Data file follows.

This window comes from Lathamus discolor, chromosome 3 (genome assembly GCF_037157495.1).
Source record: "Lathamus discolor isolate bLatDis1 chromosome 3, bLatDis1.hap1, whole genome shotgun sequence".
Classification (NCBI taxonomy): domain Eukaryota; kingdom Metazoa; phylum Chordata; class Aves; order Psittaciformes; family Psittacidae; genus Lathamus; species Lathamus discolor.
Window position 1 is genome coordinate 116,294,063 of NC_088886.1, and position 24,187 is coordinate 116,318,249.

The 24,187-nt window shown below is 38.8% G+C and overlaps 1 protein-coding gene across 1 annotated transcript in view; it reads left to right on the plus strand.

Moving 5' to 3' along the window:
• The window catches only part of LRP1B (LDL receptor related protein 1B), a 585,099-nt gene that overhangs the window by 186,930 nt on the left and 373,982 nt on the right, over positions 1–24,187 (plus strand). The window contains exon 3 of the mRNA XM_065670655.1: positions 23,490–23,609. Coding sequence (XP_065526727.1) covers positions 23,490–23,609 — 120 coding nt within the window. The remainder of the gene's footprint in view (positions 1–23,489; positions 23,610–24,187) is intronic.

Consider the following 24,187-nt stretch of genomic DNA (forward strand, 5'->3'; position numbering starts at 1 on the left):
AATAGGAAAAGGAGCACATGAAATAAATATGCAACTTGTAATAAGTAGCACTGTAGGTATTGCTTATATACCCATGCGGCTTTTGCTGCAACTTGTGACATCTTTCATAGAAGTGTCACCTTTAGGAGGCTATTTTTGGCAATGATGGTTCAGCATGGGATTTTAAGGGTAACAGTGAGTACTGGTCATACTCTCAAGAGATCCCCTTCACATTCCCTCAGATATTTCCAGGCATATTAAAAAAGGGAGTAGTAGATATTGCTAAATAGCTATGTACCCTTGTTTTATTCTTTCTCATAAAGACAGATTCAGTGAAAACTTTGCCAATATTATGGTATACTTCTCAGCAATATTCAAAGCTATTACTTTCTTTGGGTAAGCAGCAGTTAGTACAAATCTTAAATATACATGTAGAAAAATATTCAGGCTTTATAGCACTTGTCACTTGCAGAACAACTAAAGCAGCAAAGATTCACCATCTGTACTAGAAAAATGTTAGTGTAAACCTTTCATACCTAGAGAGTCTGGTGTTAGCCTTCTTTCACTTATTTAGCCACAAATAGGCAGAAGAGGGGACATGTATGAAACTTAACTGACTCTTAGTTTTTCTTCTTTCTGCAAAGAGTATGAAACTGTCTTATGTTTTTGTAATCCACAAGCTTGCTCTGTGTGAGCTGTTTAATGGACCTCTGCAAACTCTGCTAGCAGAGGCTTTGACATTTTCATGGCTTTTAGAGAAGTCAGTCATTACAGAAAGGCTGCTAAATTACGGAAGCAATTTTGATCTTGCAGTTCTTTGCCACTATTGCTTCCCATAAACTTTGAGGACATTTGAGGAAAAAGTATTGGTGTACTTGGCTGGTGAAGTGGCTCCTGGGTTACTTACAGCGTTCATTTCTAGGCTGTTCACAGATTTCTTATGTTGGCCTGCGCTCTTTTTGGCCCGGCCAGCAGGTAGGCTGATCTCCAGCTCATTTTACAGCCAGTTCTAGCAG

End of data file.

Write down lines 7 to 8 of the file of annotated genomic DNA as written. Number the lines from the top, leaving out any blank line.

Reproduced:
• The window catches only part of LRP1B (LDL receptor related protein 1B), a 585,099-nt gene that overhangs the window by 186,930 nt on the left and 373,982 nt on the right, over positions 1–24,187 (plus strand). The window contains exon 3 of the mRNA XM_065670655.1: positions 23,490–23,609. Coding sequence (XP_065526727.1) covers positions 23,490–23,609 — 120 coding nt within the window. The remainder of the gene's footprint in view (positions 1–23,489; positions 23,610–24,187) is intronic.

Consider the following 24,187-nt stretch of genomic DNA (forward strand, 5'->3'; position numbering starts at 1 on the left):